Quantcast

4 Things That Can Happen If You Quit Eating Dairy

Food

According to the U.S. Department of Agriculture, the average American consumes 36 pounds of cheese, 200 pounds of milk and cream and 24 pounds of ice cream or frozen dairy products annually. But what benefits do dairy products provide in the first place? The dairy industry touts bone health and calcium, but research suggesting dairy helps bone health is weak at best. If you are deficient in calcium, there are plenty of non-dairy calcium sources, including kale, collard greens, tempeh and beans.

There may be some health reasons to reduce or cut dairy out completely.

On the other hand, there may be some health reasons to reduce or cut dairy out completely. What happens to your body when you go cold turkey on dairy?

1. Fewer Zits

Excluding dairy products could make you less prone to getting acne. According to research from Dartmouth Medical School, milk has testosterone-like hormones, which may stimulate oil glands in the skin and contribute to breakouts.

2. Better Digestion, Less Gas

Nearly two-thirds of the world’s population has a hard time digesting milk, according to the U.S. National Library of Medicine. This varies with ethnic groups from mild to severe lactose intolerance. If you have an intolerance to lactose, cutting out dairy could reduce bloating, flatulence, diarrhea and stomach cramps says the NHS.

3. Reduced Cancer Risk

Swedish researchers found women who drink more than one glass of milk per day may double their risk of ovarian cancer. A Harvard study found men who consumed more than two daily dairy servings had a 34 percent increased risk of developing prostate cancer, compared with those who consumed little or no dairy.

4. Longer Life

According to a study published in the BMJ, each daily glass of milk elevated mortality risk by 15 percent. Women who drank three or more glasses of milk per day were nearly twice as likely to die over the next two decades than those who drank less than one glass a day. The culprit: galactose, a simple milk sugar that induces oxidative stress and low-grade inflammation, often a precursor to disease.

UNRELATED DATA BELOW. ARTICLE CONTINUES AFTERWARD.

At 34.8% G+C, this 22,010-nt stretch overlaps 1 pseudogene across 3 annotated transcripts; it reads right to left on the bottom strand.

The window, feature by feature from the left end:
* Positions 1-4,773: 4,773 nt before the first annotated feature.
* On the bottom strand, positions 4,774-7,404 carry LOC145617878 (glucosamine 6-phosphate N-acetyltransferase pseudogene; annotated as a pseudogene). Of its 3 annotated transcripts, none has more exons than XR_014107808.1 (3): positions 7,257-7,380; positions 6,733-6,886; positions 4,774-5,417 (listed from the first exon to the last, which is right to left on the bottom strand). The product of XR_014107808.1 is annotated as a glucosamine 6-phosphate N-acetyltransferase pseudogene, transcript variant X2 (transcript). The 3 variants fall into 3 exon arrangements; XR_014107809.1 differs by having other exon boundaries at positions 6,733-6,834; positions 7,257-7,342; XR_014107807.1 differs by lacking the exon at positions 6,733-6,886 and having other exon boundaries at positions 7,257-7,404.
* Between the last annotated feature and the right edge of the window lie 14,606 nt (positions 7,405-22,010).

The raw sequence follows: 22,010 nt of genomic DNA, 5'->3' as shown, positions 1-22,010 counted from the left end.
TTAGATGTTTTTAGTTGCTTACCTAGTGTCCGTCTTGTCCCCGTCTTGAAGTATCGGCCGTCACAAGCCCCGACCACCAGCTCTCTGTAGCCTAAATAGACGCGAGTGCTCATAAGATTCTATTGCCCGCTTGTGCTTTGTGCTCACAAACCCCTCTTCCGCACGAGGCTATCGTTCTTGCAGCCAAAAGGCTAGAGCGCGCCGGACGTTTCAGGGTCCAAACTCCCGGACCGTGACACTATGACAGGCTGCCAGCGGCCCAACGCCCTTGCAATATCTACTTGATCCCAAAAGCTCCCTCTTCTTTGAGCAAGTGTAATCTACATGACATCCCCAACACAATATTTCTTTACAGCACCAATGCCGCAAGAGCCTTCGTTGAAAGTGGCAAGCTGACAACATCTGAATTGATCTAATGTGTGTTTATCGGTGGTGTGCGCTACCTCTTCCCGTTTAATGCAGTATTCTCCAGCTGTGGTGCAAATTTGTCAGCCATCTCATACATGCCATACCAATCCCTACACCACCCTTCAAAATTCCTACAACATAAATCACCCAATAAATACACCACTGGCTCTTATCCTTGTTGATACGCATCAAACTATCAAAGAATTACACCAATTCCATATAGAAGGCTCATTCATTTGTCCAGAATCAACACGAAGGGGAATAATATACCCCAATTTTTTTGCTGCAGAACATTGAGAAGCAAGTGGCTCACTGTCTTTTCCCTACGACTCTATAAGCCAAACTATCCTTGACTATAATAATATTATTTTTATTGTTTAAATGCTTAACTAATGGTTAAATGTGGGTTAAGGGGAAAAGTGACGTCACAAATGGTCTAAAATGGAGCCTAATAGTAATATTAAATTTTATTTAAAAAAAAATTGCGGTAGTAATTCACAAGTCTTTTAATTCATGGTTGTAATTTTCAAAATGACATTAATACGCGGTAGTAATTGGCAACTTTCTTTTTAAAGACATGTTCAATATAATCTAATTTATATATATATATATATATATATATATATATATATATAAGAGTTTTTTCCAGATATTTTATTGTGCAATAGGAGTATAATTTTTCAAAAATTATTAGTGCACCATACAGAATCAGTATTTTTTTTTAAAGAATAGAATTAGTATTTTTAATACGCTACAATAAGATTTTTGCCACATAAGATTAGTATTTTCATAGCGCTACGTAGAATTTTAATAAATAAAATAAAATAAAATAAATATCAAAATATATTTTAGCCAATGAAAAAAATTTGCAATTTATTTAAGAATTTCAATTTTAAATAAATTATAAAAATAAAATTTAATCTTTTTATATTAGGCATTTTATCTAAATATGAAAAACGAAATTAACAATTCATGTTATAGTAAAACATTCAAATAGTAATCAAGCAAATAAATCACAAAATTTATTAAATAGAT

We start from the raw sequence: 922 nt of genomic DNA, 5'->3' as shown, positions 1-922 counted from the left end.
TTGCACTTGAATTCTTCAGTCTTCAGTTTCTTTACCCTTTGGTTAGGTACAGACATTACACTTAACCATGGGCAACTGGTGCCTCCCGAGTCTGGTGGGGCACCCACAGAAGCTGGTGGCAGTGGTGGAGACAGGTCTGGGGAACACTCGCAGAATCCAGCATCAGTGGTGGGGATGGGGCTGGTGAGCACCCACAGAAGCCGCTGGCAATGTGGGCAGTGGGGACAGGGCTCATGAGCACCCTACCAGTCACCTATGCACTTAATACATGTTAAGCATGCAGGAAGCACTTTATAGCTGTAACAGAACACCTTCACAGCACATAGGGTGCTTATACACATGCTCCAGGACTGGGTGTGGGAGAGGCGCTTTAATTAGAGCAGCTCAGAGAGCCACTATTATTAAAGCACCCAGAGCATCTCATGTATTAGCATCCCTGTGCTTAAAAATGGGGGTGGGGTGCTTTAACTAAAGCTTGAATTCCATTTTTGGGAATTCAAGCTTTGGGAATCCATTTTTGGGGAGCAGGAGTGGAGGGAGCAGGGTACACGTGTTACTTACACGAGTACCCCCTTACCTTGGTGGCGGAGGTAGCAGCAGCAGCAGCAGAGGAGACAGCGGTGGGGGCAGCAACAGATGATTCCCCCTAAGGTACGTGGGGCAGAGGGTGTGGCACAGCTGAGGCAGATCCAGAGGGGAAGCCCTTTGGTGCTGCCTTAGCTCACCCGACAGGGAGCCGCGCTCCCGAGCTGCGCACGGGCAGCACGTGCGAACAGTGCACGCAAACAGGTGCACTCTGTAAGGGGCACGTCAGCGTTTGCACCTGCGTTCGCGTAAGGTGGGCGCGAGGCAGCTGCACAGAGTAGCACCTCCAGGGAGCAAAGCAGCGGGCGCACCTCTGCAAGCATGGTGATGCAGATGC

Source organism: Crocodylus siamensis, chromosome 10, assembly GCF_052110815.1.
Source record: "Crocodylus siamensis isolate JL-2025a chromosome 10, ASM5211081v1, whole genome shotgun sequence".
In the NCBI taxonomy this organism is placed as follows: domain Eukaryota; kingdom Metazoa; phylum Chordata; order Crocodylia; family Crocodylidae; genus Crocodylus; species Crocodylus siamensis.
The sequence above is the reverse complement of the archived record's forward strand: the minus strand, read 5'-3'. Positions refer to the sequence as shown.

In a YahooNews article, Julieanna Hever, MS, RD, CPT, a plant-based dietitian and author of The Vegiterranean Diet and The Complete Idiot’s Guide to Plant-Based Nutrition adds that abstaining from dairy could reduce your risk of cardiovascular disease, type 2 diabetes, obesity and most other chronic diseases. That because most dairy products contain saturated fats, cholesterol-hormones and steroids.

YOU MIGHT ALSO LIKE

8 Health Benefits of Coconut Water

The Zero-Calorie ‘Miracle’ Noodle

Bananas: Are They Fattening or Will They Help You Lose Weight?

13 Ways to Stop Mindless Eating

EcoWatch Daily Newsletter

Water coolers in front of shut-off water fountains at Center School in Stow, MA on Sept. 4, 2019 after elevated levels of PFAS were found in the water. David L. Ryan / The Boston Globe via Getty Images

In a new nationwide assessment of drinking water systems, the Environmental Working Group found that toxic fluorinated chemicals known as PFAS are far more prevalent than previously thought.

Read More
An iguana is seen on a tree branch on November 22, 2019 in Marathon Island, Florida. LUDOVIC MARIN / AFP / Getty Images

An unusual weather report made waves this week as meteorologists warned residents of Florida to be aware of "raining iguanas."

Read More
Sponsored
Chinese cobra (Naja atra) with hood spread. Briston / Wikimedia, CC BY-SA

By Haitao Guo, Guangxiang "George" Luo and Shou-Jiang Gao

Snakes – the Chinese krait and the Chinese cobra – may be the original source of the newly discovered coronavirus that has triggered an outbreak of a deadly infectious respiratory illness in China this winter.

Read More
Coca-Cola says it will not phase out its plastic bottles. Roberto Machado Noa / LightRocket / Getty Images

Despite its status as the world's No. 1 corporate plastic polluter, Coca-Cola won't be phasing out its single-use plastic bottles anytime soon.

Read More
Myakka River State Park outside of Sarasota, Florida on Dec. 30, 2016. The park is a small preserve of rare protected habitat along Florida's Gulf Coast, a region that has seen intense development and population growth. Andrew Lichtenstein / Corbis via Getty Images

Today, the Trump administration will finalize its replacement for the Obama-era Waters of the United States (WOTUS) rule in a move that will strip protections from more than half of the nation's wetlands and allow landowners to dump pesticides into waterways, or build over wetlands, for the first time in decades.

Read More